Piano Sonata in C major, D 840 (Schubert)

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Franz Schubert's Piano Sonata in C major, D. 840, nicknamed "Reliquie" upon its first publication in 1861 in the mistaken belief that it had been Schubert's last work,[1] was written in April 1825, whilst the composer was also working on the A minor sonata, D. 845 in tandem. Schubert abandoned the C major sonata, and only the first two movements were fully completed, with the trio section of the third movement also written in full. The minuet section of the third movement is incomplete and contains unusual harmonic changes, which suggests it was there Schubert had become disillusioned and abandoned the movement and later the sonata. The final fourth movement is also incomplete, ending abruptly after 272 measures.

The fragments of the sonata survived in Schubert's manuscripts, and later the work was collected and published in its incomplete form in 1861.


I. Moderato

C major, 4/4 time, sonata form

Duration approximately 15 to 18 minutes

II. Andante

C minor, 6/8 time, five-part rondo form

Duration approximately 10 minutes

III. Menuetto: Allegretto – Trio

A-flat major, 3/4 time, incomplete ternary form. Fragment (ends at measure 80 after the main theme returns in the B part of the menuetto)

Very unusually, the opening theme is immediately repeated, slightly embellished, in A major, and the reprise also begins in this key. Presumably the minuet would have then returned to A-flat major. The trio is in the parallel minor, notated enharmonically as G-sharp minor.[2]

IV. Rondo: Allegro

C major. Fragment (ends 32 measures after the development starts)

Even in this truncated form, the sonata takes approximately 30 to 35 minutes to perform.


Ernst Krenek outlined the structure of each of the work's four movements in notes that he contributed to a recording by Ray Lev in 1947. Krenek elaborates on how he composed a completion, included in the recording, for the unfinished movements. According to Krenek:[3]

  • The first movement introduces "the energetically pulsating rhythm which runs nearly through the entire piece". Unusually, the second theme is initially in B minor, not the expected dominant of G major, which appears only toward the end of the exposition. The development likewise stresses B minor until a false recapitulation in another unexpected key, B major; the actual recapitulation follows closely in F major, and C major finally makes its return with a forte restatement of the first theme. "The second theme now appears in A minor, and the coda turns to A flat, a key that was touched upon early in the beginning of the movement, so that the key scheme of the whole is rounded out with admirable logic."
  • The second movement is in five-part rondo form, "curiously animated by relentless drive". Its first theme, in C minor, incorporates downward skips in sevenths; running sixteenth notes and dramatic accents characterize its second, in A-flat major. The running sixteenths continue as the first theme returns, succeeded by a repeat of the second theme in C major and a final, quiet statement of the first theme to complete the movement.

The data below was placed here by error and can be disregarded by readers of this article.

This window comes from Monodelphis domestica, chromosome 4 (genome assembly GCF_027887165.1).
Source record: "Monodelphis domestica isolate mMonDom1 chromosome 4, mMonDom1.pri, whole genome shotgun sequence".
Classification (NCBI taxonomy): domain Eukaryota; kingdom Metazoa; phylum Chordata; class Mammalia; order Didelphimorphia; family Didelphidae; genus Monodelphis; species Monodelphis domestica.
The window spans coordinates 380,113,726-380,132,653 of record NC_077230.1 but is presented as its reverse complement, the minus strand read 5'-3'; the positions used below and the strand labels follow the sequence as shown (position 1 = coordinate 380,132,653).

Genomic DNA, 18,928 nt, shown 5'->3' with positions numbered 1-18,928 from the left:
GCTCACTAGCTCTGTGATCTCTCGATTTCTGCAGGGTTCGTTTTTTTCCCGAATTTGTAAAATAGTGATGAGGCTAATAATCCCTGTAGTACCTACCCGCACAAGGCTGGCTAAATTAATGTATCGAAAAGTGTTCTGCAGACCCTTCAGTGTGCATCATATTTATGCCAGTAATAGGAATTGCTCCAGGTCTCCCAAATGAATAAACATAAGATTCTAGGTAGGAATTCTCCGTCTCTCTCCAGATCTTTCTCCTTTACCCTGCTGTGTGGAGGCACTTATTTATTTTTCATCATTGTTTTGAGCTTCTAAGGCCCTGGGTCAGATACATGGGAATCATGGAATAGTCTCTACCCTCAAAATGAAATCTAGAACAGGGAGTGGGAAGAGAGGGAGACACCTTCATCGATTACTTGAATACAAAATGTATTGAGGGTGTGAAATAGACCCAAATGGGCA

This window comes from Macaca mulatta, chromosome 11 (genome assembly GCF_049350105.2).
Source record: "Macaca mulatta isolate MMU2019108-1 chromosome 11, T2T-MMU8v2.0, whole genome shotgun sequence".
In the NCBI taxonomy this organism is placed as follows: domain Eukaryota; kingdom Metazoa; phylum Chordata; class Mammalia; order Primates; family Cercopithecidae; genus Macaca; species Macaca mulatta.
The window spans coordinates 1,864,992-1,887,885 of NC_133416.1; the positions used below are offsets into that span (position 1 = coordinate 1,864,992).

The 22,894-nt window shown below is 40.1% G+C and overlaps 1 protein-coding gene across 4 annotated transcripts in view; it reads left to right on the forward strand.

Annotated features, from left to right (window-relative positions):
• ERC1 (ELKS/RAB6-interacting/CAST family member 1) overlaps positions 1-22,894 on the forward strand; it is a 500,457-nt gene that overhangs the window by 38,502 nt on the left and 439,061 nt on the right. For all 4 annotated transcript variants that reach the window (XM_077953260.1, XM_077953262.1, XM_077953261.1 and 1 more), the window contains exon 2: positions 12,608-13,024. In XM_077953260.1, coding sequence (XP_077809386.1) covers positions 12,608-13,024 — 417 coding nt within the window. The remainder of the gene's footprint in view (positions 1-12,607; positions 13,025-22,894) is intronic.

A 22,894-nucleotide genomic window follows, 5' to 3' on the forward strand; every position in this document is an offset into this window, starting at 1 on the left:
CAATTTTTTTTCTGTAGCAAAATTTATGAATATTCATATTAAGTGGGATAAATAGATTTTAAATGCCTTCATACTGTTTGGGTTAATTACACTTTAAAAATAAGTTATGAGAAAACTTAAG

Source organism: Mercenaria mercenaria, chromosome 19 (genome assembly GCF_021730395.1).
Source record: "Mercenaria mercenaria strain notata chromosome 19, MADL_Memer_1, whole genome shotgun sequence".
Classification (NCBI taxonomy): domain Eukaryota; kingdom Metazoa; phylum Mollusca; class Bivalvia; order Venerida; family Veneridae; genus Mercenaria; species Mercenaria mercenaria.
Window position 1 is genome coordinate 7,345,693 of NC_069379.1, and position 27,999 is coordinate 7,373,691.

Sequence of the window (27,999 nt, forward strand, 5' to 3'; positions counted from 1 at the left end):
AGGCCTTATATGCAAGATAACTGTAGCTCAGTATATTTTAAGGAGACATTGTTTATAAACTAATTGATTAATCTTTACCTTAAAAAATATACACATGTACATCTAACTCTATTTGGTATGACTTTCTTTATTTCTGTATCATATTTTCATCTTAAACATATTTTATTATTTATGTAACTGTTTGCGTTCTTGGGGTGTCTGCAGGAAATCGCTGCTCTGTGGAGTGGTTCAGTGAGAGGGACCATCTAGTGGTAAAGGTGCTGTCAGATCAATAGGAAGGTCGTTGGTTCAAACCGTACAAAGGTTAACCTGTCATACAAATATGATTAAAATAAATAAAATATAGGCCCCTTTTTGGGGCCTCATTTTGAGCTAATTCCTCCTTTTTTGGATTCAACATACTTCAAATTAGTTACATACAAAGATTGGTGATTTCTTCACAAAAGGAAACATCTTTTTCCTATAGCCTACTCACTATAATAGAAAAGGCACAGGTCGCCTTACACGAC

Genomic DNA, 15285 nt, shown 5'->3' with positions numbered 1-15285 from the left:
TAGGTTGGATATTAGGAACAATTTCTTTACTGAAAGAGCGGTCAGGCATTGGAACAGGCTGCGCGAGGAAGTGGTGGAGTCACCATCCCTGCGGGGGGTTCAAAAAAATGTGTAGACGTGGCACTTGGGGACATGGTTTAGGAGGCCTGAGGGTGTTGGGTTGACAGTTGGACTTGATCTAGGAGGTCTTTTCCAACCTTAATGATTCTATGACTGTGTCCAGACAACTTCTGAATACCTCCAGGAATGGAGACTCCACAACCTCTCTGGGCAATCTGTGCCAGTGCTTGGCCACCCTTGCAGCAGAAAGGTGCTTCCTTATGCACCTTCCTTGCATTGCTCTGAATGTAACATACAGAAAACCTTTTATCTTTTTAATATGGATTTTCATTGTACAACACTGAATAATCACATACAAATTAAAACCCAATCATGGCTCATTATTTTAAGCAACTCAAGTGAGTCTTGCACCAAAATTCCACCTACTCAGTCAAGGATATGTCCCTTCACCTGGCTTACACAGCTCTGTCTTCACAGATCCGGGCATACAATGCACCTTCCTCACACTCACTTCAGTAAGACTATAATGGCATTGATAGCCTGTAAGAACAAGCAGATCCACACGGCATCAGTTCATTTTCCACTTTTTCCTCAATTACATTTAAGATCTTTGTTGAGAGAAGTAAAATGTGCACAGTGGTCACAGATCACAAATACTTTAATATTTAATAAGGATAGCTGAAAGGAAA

• The fragmentary third movement rapidly modulates from A-flat to A major shortly after its beginning, "a very unusual move", at which point Schubert ceased composition. Krenek speculates that Schubert may have intended to complete the movement "with a recapitulation symmetrically returning from A to A-flat major shortly before the end". In his completion, Krenek "wrote a brief development section, re-introduced the theme in A and returned to A-flat, adding a few measures of transition to A-flat minor, which is enharmonically the key of the trio, an exceptionally charming lyrical item".
  • For the fragmentary fourth movement, Schubert completed the first and second themes of the exposition and introduced a third theme in A minor, derived from the first, to open the development before leaving off work on this movement in rondo-sonata form. Krenek indicates his completion elaborated the idea of the third theme and "followed it up with a swiftly modulating development of the first theme and a normal recapitulation" of slightly shorter length than the exposition. His coda takes the third theme as its basis and refers back to the first theme of the first movement, "an idea to which I felt entitled since Schubert had hinted at it at the end of the finale of the Sonata in A major".


Given its large scope and the extent of material that Schubert left for the incomplete movements, this sonata has inspired various composers and performers to undertake completions. Some of their efforts, particularly those penned by performers, have appeared on records. Among them are the following:


  1. ^ a b c Satz (2003)
  2. ^ Newbould, Brian (1999). Schubert: The Music and the Man. University of California Press. pp. 322–323. ISBN 9780520219571.
  3. ^ a b Lev, Ray (1947). Franz Schubert – Piano Sonata no. 15 in C major (Unfinished); Allegretto in C minor – Ray Lev, Pianist (78 RPM). United States: Concert Hall Society. Release B3.
  4. ^ a b c d e Benson (2008), p. 35
  5. ^ a b c d e Deutsch (1978), p. 530
  6. ^ Edition Peters VN 12148 – 8376
  7. ^ See Willi Kahl: Verzeichnis des Schrifttums über Franz Schubert 1828–1928 (Regensburg, Gustav Bosse Verlag: 1938), p. 123, entry 1482.
  8. ^ a b Berman (2002)
  9. ^ Benson (2008), p. V
  10. ^ a b Benson (2008), p. 24
  11. ^ a b Benson (2008), p. 36
  12. ^ Tall Poppies.
  13. ^ Hedley (2003).
  14. ^ Newbould (2007), pp. 3–6.
  15. ^ Standford (2008).


Further reading[edit]

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Piano sonatas (2 hands) by Franz Schubert
Preceded by 21 Sonatas numbering system
No. 15
Succeeded by
23 Sonatas numbering system
No. 17